IN YOUR EAR
Stephen Taylor / Daily Yomiuri Staff Writer
Warner Music Japan, 2,580 yen
Not that Corgan ever lost the loyalty of his fans,
especially in Japan. As anyone who saw him playing with New Order at the Fuji
Rock Festival in 2001 can testify, a small number of the crowd were there
purely to see their shaven-headed hero, despite the Manchester band limiting
his vocals to that of the backing variety.
But ever the showman, Corgan opted to declare his
intention to re-form the group two years ago in dramatic style with a massive
advertisement in his hometown newspaper, the Chicago Tribune.
So is Zeitgeist, the seventh release by the band,
worth the wait?
Die-hard Smashing Pumpkins fans will no doubt lap
up this latest offering of the band's lush, alternative rock that made the
Smashing Pumpkins one of the most popular bands of the 1990s, though whether it
will mark their second coming is another matter. Mind you, as Corgan and the
other remaining original member Jimmy Chamberlin both namecheck God in the
liner notes' thank you list, they're leaving nothing to chance.
The zeitgeist that the band seem to be trying to
capture is there straight off the bat in the grungy opener "Doomsday
Clock," a number that addresses the hot topic of the moment, global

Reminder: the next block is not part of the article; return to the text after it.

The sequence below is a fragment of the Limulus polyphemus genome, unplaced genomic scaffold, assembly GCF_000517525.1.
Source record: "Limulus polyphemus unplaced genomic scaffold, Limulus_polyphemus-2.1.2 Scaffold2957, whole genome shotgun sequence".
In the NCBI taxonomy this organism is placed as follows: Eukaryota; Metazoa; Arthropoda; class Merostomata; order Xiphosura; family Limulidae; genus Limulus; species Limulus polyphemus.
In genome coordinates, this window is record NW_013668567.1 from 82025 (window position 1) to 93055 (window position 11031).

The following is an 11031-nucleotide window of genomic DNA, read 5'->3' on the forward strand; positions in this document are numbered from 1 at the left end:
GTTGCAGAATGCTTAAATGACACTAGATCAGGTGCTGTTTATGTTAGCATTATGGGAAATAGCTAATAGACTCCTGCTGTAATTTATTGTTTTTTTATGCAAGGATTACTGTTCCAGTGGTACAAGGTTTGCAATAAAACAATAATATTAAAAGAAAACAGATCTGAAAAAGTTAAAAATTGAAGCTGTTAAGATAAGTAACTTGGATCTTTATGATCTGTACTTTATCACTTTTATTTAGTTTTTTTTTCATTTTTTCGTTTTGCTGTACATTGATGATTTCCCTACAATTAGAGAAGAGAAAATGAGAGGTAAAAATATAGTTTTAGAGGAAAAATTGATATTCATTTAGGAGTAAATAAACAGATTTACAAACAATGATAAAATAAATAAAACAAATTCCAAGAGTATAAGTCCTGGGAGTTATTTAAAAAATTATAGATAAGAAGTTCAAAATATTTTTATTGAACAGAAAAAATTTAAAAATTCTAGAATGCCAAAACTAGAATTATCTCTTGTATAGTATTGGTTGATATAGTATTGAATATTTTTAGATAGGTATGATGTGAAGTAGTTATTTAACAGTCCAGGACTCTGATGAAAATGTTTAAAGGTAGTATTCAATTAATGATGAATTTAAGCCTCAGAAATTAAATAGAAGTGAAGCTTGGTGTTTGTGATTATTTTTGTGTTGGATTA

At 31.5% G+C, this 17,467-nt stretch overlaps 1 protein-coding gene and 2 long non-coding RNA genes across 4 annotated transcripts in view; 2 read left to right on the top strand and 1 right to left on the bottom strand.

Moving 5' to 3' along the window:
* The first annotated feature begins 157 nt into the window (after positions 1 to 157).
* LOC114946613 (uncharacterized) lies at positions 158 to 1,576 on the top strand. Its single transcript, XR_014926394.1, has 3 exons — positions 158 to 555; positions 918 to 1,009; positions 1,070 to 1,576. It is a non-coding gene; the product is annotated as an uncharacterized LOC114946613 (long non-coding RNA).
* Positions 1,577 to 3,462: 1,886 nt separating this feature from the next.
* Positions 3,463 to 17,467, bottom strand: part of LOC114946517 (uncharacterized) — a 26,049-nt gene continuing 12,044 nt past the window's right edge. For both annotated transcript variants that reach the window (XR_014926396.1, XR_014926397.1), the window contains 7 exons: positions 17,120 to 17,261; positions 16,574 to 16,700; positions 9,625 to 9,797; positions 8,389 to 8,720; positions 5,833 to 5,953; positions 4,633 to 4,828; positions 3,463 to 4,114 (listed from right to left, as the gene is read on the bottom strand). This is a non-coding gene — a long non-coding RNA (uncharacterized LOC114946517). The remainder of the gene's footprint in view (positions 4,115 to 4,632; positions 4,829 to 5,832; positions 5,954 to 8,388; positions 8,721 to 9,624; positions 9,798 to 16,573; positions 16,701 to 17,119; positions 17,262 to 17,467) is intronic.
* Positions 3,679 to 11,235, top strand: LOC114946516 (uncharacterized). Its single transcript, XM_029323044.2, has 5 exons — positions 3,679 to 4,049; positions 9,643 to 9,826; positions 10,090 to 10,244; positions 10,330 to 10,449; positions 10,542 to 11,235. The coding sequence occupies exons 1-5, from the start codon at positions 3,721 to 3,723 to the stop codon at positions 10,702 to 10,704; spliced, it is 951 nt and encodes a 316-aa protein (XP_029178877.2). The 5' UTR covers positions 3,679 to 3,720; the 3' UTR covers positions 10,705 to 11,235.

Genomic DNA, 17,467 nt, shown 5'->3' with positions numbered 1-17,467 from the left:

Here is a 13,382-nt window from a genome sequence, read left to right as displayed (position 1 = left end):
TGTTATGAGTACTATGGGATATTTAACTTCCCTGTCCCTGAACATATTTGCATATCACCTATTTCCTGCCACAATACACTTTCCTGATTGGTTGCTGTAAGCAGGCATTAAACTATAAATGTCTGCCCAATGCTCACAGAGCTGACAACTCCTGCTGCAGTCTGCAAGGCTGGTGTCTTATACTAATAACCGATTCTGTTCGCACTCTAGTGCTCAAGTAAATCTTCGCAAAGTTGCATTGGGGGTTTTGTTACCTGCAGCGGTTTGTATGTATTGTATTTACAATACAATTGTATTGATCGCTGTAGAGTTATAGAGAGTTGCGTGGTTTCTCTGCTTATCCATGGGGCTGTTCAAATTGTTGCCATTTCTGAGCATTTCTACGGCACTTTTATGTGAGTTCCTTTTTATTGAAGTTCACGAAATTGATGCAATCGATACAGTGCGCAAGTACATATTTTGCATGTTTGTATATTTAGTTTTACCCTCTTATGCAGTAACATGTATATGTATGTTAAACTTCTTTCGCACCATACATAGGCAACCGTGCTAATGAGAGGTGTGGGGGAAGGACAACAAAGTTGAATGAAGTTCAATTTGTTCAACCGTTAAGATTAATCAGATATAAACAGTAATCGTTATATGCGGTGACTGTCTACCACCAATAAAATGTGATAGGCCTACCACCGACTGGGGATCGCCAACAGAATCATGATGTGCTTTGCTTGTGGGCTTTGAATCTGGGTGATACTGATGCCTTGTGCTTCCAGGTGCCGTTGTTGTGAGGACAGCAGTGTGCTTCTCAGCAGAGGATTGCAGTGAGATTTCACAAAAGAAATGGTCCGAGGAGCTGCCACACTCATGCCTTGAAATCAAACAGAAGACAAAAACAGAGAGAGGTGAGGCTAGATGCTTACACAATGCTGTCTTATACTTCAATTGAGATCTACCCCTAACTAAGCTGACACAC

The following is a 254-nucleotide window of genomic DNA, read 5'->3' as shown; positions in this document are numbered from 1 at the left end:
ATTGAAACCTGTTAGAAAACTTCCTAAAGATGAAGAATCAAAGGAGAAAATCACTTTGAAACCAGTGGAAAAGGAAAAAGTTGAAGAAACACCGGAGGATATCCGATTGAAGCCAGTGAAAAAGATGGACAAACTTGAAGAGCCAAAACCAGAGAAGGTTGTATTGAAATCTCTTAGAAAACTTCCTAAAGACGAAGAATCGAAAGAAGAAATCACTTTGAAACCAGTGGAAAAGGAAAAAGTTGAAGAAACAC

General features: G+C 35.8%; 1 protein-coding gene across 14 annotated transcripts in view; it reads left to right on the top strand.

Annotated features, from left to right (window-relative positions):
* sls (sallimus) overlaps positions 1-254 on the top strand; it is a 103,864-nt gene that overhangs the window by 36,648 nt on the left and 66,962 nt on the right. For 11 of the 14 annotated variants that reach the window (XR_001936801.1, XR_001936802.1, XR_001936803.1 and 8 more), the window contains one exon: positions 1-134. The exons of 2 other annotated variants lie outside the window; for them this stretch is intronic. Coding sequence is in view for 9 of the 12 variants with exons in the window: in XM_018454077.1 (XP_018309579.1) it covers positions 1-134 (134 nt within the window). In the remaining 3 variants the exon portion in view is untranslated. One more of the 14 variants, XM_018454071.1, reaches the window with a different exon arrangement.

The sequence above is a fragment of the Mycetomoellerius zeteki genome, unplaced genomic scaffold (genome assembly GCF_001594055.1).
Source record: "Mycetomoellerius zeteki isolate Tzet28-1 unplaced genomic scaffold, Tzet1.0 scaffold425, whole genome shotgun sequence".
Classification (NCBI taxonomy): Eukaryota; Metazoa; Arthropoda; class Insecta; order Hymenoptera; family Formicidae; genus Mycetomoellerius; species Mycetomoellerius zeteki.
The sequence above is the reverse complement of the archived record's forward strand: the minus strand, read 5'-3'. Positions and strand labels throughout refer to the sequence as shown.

Not that this is a concept album. Zeitgeist has a
stab at addressing current issues, but mainly ends up as a collection of rock
songs that are slightly more conservative than alternative these days, though
"United States," is just a sprawling piece of pomp that finally and
thankfully stops just short of the 10-minute mark.
The following track, "Neverlost," comes
as welcome relief and its simple melodies make it one of the album's best
While Zeitgeist is unlikely to gain the Smashing
Pumpkins many new converts, their shoe-gazing fans will be more than satisfied
with this comeback offering.
Standing in the Way of Control
Hostess, 1,980 yen
Beth Ditto, singer with New York rock band Gossip,
has created a lot gossip over the years in the music press, not only stemming
from the power of her vocals but also her outspoken views on a number of
issues, including feminism, her sexuality and even her substantial weight,
posing naked on the cover of British music magazine New Musical Express.
And if you haven't heard Gossip yet, one listen to
Standing in the Way of Control, the group's third studio album, will soon have
you spreading the word that there is more to the band than mere press hype.
The opening two tracks of this collection of
strong bluesy punk numbers sets a storming pace, with Ditto's rasping vocal
delivery on "Fire With Fire," sounding like a cross between Patti
Smith and Tina Turner, while the title track comes across as the Scissor
Sisters shot through with a dose of grunge.
Not that Gossip are a one-woman show. Brace Paine
on guitar/bass and Hannah Billie on drums provide great backup, dynamic on the
up-tempo tracks and understated on slower numbers like the excellent "Coal
Record buyers get two bonus tracks on the
forthcoming domestic release of Standing in the Way of Control: new versions of
"Listen Up!" and the title track.
(Aug. 4, 2007)